My friend (a nurse of over 40+ years), states she was suddenly struck with this dreadful illness and denies any alcohol consumption. Generally, sufferers of pancreatitis often are chronic over-indulgers in alcohol.
She recalls a rough time but eventually made a full recovery.
Her 25-year-old grandson however did not fare as well. While they were both hospitalized, he developed sepsis. He quickly progressed to organ failure and was placed in a medically-induced coma.
At some point, the doctors decided to wean him off the ventilator and he later had a story to tell.
While intubated, he was in the company of three very close deceased members of his family. He was reoriented to the present but kept asking the date. They told him, June 12th and that’s when he told his family that his dead relatives said they would return for him on June 15th.
The conversation was quickly averted and no one wanted to really delve into what that could really mean.
His recovery continued and though he slept a lot, he remained alert and oriented. My friend, (a nurse), said he would call and speak to her and his grandfather daily and always made perfect sense. He even had her speak to the doctor on his behalf due to her medical knowledge.
The family relaxed thinking all would be well.
On Friday, June 15th my friend received a telephone call from her daughter stating her son had taken a turn for the worse. He had coded, with no blood pressure, a lethal heart rhythm, and no pulse.
They were able to resuscitate him and placed him on a ventilator. It was later determined that he was brain dead. His family then made the heartbreaking decision to remove him from the ventilator.
My friend is currently mourning the loss of her dear grandchild.
Final thoughts and questions
I comforted my dear friend with the idea that I think God gives all of us what we need to hear, see, feel, and know individually. The many glimpses of God in the periphery of my life have convinced me of his love for us.
The many recounts of life beyond the grave a testimony to our hope in Jesus.
I remain steadfast.
Though she mourns, she feels comforted in the fact that she has lived a long time and has seen many flashes of God’s miracles, she will continue to trust Him.
So my friends, what are your thoughts?
Her grandson recounted an exact return date, what are your thoughts?
What are your thoughts on life after death?
What do you believe about encounters and reports of this type?
Strength and dignity are her clothing, and she laughs at the time to come. She opens her mouth with wisdom, and the teaching of kindness is on her tongue. She looks well to the ways of her household and does not eat the bread of idleness. Her children rise up and call her blessed; her husband also, and he praises her: “Many women have done excellently, but you surpass them all.”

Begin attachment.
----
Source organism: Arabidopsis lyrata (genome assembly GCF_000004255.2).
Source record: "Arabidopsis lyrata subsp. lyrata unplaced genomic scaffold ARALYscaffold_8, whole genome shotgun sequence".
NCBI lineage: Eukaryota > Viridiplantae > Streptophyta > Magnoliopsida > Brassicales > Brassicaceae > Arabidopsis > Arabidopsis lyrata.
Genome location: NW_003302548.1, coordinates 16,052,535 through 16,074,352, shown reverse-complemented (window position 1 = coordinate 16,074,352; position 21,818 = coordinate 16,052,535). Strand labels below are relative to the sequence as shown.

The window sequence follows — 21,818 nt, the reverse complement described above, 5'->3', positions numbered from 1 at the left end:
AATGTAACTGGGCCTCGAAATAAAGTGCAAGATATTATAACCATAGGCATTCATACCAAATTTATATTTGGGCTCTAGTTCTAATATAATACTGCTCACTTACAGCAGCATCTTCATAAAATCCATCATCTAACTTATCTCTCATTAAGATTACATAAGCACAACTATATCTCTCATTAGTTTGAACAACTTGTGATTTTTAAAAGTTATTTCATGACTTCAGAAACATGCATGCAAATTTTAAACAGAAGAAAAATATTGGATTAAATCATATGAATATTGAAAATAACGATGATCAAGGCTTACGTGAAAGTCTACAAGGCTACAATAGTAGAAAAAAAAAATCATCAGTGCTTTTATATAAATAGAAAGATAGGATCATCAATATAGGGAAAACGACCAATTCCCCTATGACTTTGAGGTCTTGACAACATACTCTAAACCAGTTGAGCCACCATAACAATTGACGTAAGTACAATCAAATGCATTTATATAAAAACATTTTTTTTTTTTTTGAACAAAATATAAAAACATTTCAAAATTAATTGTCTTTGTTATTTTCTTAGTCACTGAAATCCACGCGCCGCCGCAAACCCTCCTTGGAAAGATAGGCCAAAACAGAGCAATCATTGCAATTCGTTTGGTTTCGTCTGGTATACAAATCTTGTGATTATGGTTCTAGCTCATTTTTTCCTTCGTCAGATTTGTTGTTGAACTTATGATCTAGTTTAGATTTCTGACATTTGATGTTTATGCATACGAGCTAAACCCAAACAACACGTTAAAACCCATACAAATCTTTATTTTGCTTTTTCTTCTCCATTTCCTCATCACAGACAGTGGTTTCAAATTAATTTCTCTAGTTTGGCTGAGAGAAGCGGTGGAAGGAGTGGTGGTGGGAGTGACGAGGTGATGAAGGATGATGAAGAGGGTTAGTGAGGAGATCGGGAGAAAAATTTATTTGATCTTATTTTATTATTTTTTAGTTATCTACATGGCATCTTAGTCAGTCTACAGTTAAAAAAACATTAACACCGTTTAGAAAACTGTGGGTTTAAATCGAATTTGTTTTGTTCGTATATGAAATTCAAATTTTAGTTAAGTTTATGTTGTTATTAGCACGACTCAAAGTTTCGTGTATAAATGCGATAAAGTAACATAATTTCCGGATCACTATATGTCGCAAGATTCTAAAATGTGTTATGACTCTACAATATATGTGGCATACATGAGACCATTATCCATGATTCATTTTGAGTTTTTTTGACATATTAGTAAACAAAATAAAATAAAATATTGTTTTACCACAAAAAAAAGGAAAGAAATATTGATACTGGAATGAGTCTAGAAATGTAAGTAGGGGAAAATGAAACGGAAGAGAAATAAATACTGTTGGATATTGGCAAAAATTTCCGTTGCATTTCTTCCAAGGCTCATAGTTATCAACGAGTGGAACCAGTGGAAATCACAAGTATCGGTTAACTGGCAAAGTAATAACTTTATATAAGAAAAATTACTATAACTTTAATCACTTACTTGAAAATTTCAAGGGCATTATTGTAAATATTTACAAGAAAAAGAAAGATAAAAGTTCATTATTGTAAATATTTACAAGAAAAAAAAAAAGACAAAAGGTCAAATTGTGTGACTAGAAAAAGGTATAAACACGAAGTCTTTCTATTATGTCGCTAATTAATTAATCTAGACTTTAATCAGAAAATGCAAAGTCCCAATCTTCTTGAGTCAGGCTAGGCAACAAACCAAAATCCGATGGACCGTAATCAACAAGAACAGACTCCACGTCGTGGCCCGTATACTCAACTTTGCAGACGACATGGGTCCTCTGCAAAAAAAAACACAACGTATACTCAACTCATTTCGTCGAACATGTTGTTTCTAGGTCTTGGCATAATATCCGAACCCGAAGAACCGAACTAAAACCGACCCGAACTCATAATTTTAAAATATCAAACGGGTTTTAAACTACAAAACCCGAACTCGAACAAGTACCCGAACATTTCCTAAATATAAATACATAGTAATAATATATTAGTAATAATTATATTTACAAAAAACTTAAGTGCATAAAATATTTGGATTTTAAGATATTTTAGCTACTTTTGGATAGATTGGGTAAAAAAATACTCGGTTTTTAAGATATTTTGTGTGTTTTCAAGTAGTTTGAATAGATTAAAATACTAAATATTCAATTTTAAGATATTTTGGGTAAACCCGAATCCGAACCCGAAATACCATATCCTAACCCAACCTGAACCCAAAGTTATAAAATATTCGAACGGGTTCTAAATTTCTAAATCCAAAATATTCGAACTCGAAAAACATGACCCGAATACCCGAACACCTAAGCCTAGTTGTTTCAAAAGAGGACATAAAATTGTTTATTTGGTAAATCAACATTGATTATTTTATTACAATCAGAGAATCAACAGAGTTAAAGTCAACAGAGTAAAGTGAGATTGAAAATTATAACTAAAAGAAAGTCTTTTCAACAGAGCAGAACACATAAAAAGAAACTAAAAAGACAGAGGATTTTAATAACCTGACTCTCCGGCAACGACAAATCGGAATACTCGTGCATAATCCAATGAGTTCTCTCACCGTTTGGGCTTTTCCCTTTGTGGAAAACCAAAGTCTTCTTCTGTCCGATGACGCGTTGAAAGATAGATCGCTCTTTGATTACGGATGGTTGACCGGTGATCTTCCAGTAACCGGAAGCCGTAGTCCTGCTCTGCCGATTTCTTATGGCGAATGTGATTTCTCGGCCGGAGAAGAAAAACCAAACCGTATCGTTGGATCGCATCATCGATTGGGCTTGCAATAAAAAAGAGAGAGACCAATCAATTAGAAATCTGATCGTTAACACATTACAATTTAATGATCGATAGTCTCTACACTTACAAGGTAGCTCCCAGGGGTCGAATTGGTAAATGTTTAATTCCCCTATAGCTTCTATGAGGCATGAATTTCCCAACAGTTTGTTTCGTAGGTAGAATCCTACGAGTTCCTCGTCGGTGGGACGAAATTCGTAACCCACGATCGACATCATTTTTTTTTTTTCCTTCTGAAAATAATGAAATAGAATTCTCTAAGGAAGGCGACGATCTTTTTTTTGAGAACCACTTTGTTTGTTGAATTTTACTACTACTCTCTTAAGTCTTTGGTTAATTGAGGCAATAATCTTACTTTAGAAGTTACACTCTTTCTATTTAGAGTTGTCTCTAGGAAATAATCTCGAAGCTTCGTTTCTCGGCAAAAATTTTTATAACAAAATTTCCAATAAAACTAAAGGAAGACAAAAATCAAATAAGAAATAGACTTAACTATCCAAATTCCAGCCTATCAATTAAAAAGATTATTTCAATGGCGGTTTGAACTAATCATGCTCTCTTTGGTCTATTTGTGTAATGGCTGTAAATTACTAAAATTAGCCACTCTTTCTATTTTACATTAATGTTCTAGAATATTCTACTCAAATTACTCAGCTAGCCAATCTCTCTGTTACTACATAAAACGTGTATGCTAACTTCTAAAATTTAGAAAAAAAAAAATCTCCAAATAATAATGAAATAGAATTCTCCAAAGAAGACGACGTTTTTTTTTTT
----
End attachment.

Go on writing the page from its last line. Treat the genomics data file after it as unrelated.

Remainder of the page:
Mothers: most are wonderful, unselfish, sacrificing, giving, gentle, generous but unfortunately mothers grow old.
When a woman is young, it is usually all about her, once she becomes a mother a godly switch happens.
That tiny bit of God imbibed in her erupts to the surface and continuously flows outward to her offspring.
I believe God made mothers as a small extension of himself.
My mother, my intercessor, my ride or die and the keeper of my secrets.
I could not be a fraction of who I am without her. I am eternally grateful.
My mother, my backbone, my helper, my friend.
What would we do without our mothers?
Where would we be?
A wonderful Mother’s Day!!! To the mothers by biology or by design, it is your day to shine!
God bless each one and their mother/mothers. Amen!
Hello my friends. I am so blessed to have you all in my life. You have no idea how my interactions with you help me in light of our present circumstances.
Being able to interact with you out here soothes and provides a haven for the soul.
For the past several days I have awakened very early in the morning with my mind filled with what-ifs and worry … I usually shake it off, but the accuser stalks us when we are often vulnerable … during sleep.
For the past several years I had been working almost ceaselessly. As I got older I realized the need to make better money choices.
Getting deeper in real estate both in the USA as well as South America required a lot of cash.
I also began investing in livestock as a means to secure my older years.
Last month I made the decision to part ways with my 2nd full-time job so COVID-19 came along just as I was pondering the decision to allow for some “down time”.
What I have gained from social distancing so far:
A renewed relationship with the family.
More “me time”
Time to indulge my love of reading.
Time for exercise.
Going for walks with family.
Time for introspection.
I have a lot more energy.
The kids say I am way more fun.
Things Money cannot buy:
What I am Thankful For:
My Snookums, always willing to help and walk with me
My list just keeps on growing, all the things I was unaware of a lack.
What have you learned from our recent events? What are you grateful for?